OSHA AND NLRB TEAM UP AGAINST EMPLOYERS

Earlier this year, the Occupational Safety and Health Administration (OSHA) decided that it will refer all untimely retaliation claims to the National Labor Relations Board (NLRB) to determine whether an employer engaged in an unfair labor practice (ULP) under the National Labor Relations Act (NLRA).

Background

In March 2014, David Michaels, OSHA’s Assistant Secretary of Labor, signed a memorandum stating the agency will refer all employees who file untimely retaliation claims to the NLRB to determine whether they have a ULP claim under the NLRA.  In May, 2014, the NLRB issued a memorandum outlining the details of the agreement.

OSHA retaliation claims.

Section 11(c) of the Occupational Safety and Health Act (OSH Act) states, “No person shall discharge or in any manner discriminate against any employee because such employee has filed any complaint or instituted or caused to be instituted any proceeding under or related to this Act.”  Section 11(c) retaliation complaints must be filed within thirty (30) days of the alleged retaliatory action.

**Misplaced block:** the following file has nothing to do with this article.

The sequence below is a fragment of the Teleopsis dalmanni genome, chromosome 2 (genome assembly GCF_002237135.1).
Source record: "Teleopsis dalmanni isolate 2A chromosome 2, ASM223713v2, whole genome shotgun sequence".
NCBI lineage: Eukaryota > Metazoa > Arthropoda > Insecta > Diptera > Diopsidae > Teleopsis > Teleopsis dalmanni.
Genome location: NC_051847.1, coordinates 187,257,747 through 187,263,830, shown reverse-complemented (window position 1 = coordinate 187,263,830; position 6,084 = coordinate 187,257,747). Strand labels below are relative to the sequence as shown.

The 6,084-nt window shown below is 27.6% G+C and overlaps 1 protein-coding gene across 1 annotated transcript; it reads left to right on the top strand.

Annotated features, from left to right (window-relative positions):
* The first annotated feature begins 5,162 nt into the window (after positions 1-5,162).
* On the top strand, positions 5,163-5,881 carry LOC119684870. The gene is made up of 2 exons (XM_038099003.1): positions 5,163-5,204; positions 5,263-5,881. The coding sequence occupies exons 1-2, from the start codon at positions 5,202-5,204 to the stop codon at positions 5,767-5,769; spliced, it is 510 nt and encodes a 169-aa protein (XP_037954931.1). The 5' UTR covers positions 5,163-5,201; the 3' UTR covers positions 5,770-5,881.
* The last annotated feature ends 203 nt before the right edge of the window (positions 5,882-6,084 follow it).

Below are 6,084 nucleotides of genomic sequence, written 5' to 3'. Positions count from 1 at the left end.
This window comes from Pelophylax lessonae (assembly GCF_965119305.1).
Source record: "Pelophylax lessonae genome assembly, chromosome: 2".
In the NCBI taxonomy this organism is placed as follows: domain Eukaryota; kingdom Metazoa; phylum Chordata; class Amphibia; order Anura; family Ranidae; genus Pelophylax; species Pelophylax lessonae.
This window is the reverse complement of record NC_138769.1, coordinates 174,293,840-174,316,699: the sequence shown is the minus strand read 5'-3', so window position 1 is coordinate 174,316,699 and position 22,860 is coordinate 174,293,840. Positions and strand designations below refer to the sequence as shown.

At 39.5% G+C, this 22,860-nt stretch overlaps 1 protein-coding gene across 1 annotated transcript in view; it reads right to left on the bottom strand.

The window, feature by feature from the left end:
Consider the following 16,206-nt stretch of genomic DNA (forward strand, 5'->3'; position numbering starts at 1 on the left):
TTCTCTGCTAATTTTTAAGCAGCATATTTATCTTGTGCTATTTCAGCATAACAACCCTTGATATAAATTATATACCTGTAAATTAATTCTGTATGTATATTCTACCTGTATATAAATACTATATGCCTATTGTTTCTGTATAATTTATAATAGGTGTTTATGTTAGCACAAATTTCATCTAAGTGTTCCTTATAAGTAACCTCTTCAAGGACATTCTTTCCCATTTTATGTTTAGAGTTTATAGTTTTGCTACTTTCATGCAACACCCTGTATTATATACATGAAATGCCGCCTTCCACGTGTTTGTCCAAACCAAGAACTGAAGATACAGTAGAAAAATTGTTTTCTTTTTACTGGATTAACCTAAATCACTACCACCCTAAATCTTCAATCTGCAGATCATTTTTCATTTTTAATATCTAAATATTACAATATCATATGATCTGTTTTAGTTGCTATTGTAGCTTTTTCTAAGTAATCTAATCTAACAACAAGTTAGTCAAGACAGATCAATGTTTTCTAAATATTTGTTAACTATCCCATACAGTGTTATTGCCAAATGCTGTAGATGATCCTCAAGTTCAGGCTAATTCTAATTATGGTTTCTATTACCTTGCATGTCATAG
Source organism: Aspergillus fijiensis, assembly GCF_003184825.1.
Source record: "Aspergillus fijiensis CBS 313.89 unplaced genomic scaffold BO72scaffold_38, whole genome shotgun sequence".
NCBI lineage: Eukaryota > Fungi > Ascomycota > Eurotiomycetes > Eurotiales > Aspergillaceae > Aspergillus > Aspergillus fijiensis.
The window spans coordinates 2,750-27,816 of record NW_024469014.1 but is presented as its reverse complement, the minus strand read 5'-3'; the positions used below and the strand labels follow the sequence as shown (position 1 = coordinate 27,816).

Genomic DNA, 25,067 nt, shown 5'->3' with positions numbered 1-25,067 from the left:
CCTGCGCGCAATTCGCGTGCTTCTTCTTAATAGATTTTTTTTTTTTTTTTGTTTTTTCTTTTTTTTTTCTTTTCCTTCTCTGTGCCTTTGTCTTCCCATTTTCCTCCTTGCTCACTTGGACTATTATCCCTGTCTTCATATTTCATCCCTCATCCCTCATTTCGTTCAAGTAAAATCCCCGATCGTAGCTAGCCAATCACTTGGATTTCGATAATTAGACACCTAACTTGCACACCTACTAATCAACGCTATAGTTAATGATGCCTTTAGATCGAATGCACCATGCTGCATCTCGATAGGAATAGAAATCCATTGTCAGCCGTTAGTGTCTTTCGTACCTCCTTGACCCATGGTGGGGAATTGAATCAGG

NLRB ULP claims

Section 7 of the NLRA states, “Employees shall have the right to . . . engage in concerted activities for the purpose of collective bargaining or other mutual aid or protection.”  Employees’ rights are protected regardless of whether they belong to a union. Section 8 of the NLRA prohibits ULPs that restrain or coerce employees in the exercise of their rights under Section 7.  ULP claims must be filed within six months of the alleged unfair activity.

Referral process

Although some OSHA retaliation claims involve individual safety and health concerns, many involve several employees. Therefore, employees who file claims may be protected from retaliation under Section 7 of the NLRA.  Under OSHA’s agreement with the NLRB, OSHA will advise employees who file untimely retaliation claims to contact the NLRB about filing a ULP charge under the NLRA, which provides a longer six-month period to file a claim, so many claims that do not meet the 30-day OSHA deadline may easily meet the NLRB’s deadline.

The NLRB has agreed to track the number of contacts and ULP charges received through the referral program.

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